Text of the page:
Ideasroom

How ready is NZ for online education?

As schools move their teaching online, we must be cautious of the risk of amplifying our shameful record of inequalities across the education system, writes Victoria University of Wellington's Louise Starkey 

When schools begin teaching again it will be through a distance mode.

New Zealand has a long history of distance education, with The Correspondence School (now known as Te Kura) being established in 1922. Children and young people have been taught the New Zealand Curriculum through a range of media.

This includes being sent learning activities through the mail, lessons broadcast through the radio and television, videoconferencing in the 1990s and online programmes since the 2000s. While not all teachers and students have experienced teaching and learning at a distance from the physical classroom, the education system is well-placed for the transition.

New Zealand teachers are relatively autonomous in their teaching decisions. For many years they have been expected to adapt their teaching and the curriculum to meet the learning needs of the students they teach. This differs to other countries where teachers are told what to teach and how. This experience in teaching flexibly has gained recognition internationally, as it prepares young people well for the future, and will help teachers adapt to online or distance ways of teaching.

New Zealand students are encouraged to develop autonomy in their learning. In the curriculum this is called self-management. They should be experienced in setting goals and taking responsibility for engaging in learning activities. This means they know they can be learning even though a teacher is not in the same room as them.

However, New Zealand has one of the most inequitable educations systems in the OECD and this could be amplified with the move to distance learning. Some children live in homes with access to devices and unlimited broadband, others do not. Some children are in bubbles with parents who can solve simultaneous equations and programme a robot, or who speak multiple languages, other bubbles may lack people with strong literacy skills. Each bubble will have a mixture of skills and experience, some that align with academic learning and some that do not. A child in a bubble without support to learn the curriculum would be disadvantaged. 

To mitigate inequities of access, the Ministry of Education has been exploring how to get learning materials for students without adequate internet or digital devices. It began trialling schemes to provide data and devices to students in low socio-economic areas last year. On Wednesday the Minister of Education announced that the Government would enable access to learning by increasing the number of students who have access to the internet and devices, providing hard copy materials, and funding two television channels broadcasting lessons. However, not all students will be online and this can create difficulties in accessing support from the teacher and it will make the teacher’s role more difficult if they have students learning through different mediums.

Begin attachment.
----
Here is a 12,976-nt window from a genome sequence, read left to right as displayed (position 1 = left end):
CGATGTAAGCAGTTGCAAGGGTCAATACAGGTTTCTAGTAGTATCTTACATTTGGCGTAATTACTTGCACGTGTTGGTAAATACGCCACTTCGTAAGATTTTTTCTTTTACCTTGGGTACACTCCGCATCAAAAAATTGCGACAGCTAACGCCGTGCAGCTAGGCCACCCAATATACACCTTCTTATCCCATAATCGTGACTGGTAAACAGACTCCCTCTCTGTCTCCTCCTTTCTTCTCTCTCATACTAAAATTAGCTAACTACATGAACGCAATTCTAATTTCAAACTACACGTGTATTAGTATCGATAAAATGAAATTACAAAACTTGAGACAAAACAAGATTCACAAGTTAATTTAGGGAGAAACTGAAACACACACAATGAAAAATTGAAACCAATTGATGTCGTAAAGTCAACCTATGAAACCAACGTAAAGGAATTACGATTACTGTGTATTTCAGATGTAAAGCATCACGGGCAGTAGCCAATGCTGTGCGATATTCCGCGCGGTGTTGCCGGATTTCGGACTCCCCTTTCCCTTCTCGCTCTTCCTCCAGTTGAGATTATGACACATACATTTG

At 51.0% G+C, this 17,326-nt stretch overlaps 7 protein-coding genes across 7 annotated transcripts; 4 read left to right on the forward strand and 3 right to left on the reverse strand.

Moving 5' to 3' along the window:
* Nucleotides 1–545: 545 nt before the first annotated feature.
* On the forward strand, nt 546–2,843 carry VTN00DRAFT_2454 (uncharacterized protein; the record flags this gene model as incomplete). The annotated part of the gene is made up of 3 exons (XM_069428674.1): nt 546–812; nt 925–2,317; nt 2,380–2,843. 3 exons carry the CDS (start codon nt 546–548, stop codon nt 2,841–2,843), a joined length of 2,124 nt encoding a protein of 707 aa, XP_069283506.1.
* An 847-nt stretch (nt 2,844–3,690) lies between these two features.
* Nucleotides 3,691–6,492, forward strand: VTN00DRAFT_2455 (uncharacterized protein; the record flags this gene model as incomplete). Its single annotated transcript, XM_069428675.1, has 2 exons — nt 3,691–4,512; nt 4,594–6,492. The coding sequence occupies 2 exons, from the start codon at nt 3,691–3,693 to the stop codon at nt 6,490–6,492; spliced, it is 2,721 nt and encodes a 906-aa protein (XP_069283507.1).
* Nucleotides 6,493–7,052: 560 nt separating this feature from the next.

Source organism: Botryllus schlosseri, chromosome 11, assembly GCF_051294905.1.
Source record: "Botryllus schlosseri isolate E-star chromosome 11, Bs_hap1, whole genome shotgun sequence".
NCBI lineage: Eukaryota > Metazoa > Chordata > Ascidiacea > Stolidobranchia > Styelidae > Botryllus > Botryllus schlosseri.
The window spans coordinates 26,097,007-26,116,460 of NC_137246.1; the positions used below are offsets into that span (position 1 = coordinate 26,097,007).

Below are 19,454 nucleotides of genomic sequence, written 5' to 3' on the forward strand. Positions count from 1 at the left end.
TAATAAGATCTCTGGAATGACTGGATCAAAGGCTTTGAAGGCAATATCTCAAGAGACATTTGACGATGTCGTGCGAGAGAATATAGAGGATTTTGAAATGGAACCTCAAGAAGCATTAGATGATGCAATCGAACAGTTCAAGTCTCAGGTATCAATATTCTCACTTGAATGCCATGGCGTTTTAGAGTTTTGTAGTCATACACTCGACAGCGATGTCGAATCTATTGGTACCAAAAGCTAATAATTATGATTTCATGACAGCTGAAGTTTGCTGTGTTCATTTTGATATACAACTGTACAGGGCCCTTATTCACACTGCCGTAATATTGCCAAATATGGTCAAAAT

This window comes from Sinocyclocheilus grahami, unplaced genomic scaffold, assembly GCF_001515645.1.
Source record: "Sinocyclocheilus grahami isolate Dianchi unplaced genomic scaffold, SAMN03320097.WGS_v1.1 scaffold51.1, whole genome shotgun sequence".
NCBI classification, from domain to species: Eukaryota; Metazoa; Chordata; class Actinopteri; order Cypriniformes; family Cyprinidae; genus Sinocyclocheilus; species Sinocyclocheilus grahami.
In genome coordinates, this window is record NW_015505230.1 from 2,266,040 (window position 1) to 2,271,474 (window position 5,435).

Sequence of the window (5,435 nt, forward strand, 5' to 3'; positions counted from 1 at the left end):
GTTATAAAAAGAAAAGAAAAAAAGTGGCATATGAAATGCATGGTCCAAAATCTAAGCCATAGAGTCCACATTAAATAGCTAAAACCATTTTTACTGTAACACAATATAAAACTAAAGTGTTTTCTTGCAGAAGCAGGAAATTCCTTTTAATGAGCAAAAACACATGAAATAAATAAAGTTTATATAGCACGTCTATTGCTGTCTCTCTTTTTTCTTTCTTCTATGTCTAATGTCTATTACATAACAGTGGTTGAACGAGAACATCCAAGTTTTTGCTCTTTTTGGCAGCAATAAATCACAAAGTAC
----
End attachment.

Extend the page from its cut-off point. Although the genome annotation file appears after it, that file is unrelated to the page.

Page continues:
Teachers can mitigate some inequities of home support for curriculum learning through learning activities children can do without adults in a bubble having to teach the curriculum. This does not mean teachers need to be in a virtual room throughout a school day replicating what might happen at school, rather they can organise and communicate key learning activities and be available to support at times that work for them and their students. Children and young people with guidance from their teacher can self-manage their learning at home. 

To support teachers are a range of online resources teachers can adapt and use for their students. These are commercially developed and shared through teacher networks or organisations such as Te Kura. However, there are few resources for Māori medium schools, as the majority of online resources are in English. This is an inequity for teachers working in kura and wharekura, who have to develop appropriate learning activities. One of the funded television channels will be in te reo Māori, which will provide some resources, but it is unlikely to cover all curriculum areas at all levels.

Parents can support their children to self-manage. Help them set goals for learning, monitor their progress and celebrate achievements. Learning in a bubble is not just about schoolwork. Parents can also support their children to set a weekly goal for something they want to learn within their bubble, such as how to cook pancakes, change a tyre, write and perform a waiata, master the next level of that online game or programme a robot.  

The New Zealand education system has a history of being innovative and adaptable in distance education. The system has the basis for successful bubble-based learning that will be different to classroom learning. Teachers have the professional adaptive capability to make this work and students have been encouraged to be autonomous learners. With increased access to devices and the internet for students and support within bubbles, learning will continue, but we must be cautious of the risk of amplifying our shameful record of inequalities across the education system.

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